The suit lodged against Standard Chartered in Manhattan by the New York State Department of Financial Services has served its first purpose: capturing the headlines and putting the banking industry once more on the defensive.
Standard Chartered is accused of evading sanctions that prohibit US-based financial institutions from transacting with Tehran. The lurid nature of the order depicts Standard Chartered as an entity that “schemed with the government of Iran and hid from regulators roughly 60,000 secret transactions, involving at least $250 billion, and reaping SCB hundreds of millions of dollars in fees. SCB’s actions left the US financial system vulnerable to terrorists, drug kingpins and corrupt regimes, and deprived law enforcement investigators of crucial information used to track all manner of criminal activity”. Its investigation is based on what is claimed to be an examination of “more than 30,000 pages of documents, including internal SCB emails that describe wilful and egregious violations of law”. The phrasing raises a series of unanswered questions, which call into question the manner in which the investigation and its presentation have been handled.
When taking enforcement action, regulatory agencies need to balance the effect of conviction with the political costs associated with bringing complex and uncertain cases to trial. In the preparation of the case and in its subsequent staging - including the critical initial presentation of the evidential base - it needs to configure media representations of what constitutes acceptable conduct. This applies irrespective of the legal strength of the material claim. Irrespective of the domain, trial strategies tend to focus on competing (if partially understood) narratives, one of which gains media traction. It is, therefore, essential to “own” the media agenda. If journalism is indeed the first draft of history, Standard Chartered is facing an uphill task.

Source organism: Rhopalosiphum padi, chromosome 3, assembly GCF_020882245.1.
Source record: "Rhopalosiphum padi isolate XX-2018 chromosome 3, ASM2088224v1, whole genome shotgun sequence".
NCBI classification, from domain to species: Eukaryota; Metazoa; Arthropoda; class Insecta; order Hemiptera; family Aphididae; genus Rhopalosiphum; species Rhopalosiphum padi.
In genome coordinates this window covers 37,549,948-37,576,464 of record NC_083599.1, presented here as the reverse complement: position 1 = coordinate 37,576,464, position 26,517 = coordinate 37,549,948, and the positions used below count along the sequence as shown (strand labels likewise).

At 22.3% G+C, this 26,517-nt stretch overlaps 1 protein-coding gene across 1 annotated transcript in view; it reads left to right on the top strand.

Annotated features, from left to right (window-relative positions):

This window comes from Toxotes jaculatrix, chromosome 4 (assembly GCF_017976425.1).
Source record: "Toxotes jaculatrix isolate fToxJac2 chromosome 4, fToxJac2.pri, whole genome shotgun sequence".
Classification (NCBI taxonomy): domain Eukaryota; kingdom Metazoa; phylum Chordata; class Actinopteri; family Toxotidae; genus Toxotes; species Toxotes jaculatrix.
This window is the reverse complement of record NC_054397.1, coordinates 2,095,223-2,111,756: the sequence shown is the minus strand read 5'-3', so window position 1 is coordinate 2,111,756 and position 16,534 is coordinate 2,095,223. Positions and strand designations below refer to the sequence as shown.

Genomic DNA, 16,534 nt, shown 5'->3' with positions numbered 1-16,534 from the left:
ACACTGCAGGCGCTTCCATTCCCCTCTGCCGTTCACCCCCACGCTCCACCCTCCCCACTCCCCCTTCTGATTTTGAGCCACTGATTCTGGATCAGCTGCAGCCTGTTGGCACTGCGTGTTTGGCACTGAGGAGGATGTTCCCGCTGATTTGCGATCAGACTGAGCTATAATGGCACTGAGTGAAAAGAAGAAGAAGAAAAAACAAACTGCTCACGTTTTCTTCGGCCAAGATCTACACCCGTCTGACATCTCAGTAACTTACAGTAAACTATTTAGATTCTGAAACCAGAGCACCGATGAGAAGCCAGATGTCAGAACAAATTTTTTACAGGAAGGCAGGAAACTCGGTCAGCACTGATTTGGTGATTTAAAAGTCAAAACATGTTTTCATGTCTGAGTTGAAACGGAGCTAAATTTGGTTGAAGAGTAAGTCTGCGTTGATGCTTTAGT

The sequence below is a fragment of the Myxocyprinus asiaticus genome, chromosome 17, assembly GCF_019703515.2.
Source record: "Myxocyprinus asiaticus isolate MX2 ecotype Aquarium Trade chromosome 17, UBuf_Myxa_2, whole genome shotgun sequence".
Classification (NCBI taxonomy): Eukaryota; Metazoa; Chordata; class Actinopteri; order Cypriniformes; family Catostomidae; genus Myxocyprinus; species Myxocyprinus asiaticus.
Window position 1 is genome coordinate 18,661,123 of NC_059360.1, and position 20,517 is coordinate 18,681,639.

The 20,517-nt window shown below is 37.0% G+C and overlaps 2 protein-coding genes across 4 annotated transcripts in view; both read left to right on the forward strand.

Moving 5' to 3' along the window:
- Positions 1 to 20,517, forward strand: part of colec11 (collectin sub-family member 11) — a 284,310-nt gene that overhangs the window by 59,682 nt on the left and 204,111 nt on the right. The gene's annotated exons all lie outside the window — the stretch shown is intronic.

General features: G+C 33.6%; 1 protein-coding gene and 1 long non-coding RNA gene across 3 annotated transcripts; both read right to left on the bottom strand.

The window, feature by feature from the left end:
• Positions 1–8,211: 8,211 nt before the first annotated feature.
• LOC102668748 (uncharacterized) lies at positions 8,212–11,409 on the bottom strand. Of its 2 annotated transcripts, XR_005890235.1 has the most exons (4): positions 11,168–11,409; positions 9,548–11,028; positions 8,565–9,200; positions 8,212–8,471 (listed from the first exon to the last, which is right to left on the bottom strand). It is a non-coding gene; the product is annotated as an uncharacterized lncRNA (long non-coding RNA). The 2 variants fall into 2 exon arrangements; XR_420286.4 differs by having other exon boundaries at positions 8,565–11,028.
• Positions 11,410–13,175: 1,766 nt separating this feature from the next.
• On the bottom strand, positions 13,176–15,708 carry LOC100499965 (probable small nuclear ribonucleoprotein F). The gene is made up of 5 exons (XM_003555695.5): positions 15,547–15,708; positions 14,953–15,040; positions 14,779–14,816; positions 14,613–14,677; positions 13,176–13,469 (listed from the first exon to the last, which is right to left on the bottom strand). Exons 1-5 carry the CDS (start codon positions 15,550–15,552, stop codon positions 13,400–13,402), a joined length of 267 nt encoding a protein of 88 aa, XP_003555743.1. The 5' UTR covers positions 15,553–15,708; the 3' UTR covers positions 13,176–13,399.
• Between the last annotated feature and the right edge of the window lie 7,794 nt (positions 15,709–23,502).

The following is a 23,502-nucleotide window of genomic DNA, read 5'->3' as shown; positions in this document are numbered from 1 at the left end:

The influential Lex column in the Financial Times focused less on the genesis of the investigation - based on the voluntary turnover of an internal review in which the bank waived all attorney-client and work product privilege - than on its interpretation by the New York Department of Financial Services, one of a number of regulatory agencies provided with the information. In sharp contrast to previous investigations into Iranian trading - or indeed the ongoing LIBOR investigation - which has seen multi-agency cooperation, New York is, for now, going it alone. Whether this reflects opportunism or independence is a critical if under-analysed factor in determining the terms of an inevitable settlement. What it also demonstrates, however, is the additional leverage provided to the New York State Government by virtue of Manhattan’s and the dollar’s centrality to global finance.
The order has prompted a rigorous public response from Standard Chartered. In a statement , the London-headquartered bank “strongly rejects the position or the portrayal of the facts as set out in the order issued by the DFS”. Standard Chartered is mandated to respond to the regulator within a week. Already it has already seen its share price in London decline by 16%, an improvement on the intra-day low of just under 24%. Given the collateral consequences for both the bank and the New York Department of Financial Services, there is a real and pressing danger should the hearing be mishandled next week.